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Charlotte Helen Skeet

here illustrates the significance of gender in the Orientalist constructions of both the claimant and the state. It argues that the European Court of Human Rights (ECtHR) not only fails to properly address rights claims by visibly-Muslim women, but also contributes to discrimination against visibly

Ivana Radačić

legal and political controversy. Two types of cases have been litigated before the European Court of Human Rights (the Court): those concerning the wearing of the Islamic headscarf in schools and universities by pupils/students and teachers, and those concerning the presence of the crucifix on the walls

Anicée Van Engeland

expectations and demands stemming from their beliefs or their community, the other dictated by courts, such as the European Court of Human Rights (ECtHR), and by domestic law. 3 Women are told both to veil and not to veil, and their access to the public sphere is monitored, if not restricted. As a result

Stephanie E. Berry

1 Introduction In the Kokkinakis decision, the European Court of Human Rights (ECtHR) accepted that in the context of Article 9 European Convention on Human Rights ( echr ), 1 ‘a certain margin of appreciation is to be left to the Contracting States in assessing the existence and extent

Javier Martínez-Torrón

. The European Court of Human Rights (ECtHR) has imposed adjustments on national systems only if necessary for the protection of freedom of religion or belief or other fundamental freedoms included in the echr . 3 The first difficult issue raised by Article 9 echr is how to define the notion of

Sophie van Bijsterveld

1 Introduction The 1993 Kokkinakis judgment was the first in which the European Court of Human Rights (hereafter: the European Court, the Court, or the ECtHR) found a violation of Article 9 of the European Convention on Human Rights (hereafter: the Convention or the echr ), the right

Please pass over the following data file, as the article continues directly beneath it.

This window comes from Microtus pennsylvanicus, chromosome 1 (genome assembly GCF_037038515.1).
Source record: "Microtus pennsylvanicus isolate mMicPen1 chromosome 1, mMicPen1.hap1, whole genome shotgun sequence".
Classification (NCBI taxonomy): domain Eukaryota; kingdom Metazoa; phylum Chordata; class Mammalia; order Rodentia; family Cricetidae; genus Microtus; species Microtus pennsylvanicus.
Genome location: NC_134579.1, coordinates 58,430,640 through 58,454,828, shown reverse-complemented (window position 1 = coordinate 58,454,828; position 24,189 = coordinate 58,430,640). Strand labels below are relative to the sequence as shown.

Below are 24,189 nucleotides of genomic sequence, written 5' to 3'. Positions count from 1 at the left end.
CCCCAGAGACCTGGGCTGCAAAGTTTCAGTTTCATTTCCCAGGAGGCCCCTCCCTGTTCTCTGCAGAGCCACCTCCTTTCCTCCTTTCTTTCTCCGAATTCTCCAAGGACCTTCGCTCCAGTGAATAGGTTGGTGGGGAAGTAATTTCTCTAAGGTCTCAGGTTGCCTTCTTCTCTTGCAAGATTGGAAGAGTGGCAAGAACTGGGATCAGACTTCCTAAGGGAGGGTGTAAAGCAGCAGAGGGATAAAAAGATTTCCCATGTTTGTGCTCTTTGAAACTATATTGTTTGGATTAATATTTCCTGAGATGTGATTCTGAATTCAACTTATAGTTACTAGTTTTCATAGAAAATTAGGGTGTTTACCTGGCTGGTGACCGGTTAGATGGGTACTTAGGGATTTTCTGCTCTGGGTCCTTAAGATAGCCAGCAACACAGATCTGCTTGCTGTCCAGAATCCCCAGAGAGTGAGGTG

Mónika Ambrus

I. Of Margin of Appreciation and Standard of Proof The term ‘margin of appreciation’ is now closely associated with the European Court of Human Rights (ECtHR, Court): the concept has been devised and applied by this Court, but has subsequently also been incorporated, either explicitly or

Fernando Arlettaz

1 Introduction The European Court of Human Rights (ECtHR) case-law on religious freedom has been widely studied, and only the main general works on the subject can be cited here. 1 One aspect of this case-law deserves particular attention, both because of its intrinsic importance and because

Mark Hill and Katherine Barnes

9(1) has been interpreted by the European Court of Human Rights (the Court) to contain an “internal” and an “external” aspect. 1 The “internal” 2 aspect of Article 9, the right to freedom of thought, conscience and religion, is an absolute right such that it may not be restricted. 3 In contrast

Pamela Slotte

religious instruction can be organized in public (state-funded) schools so as to conform to fundamental human rights. The European Court of Human Rights has also recently dealt in Folgerø and Others v. Norway with an ambitious attempt to introduce compulsory non-confes- sional religious instruction in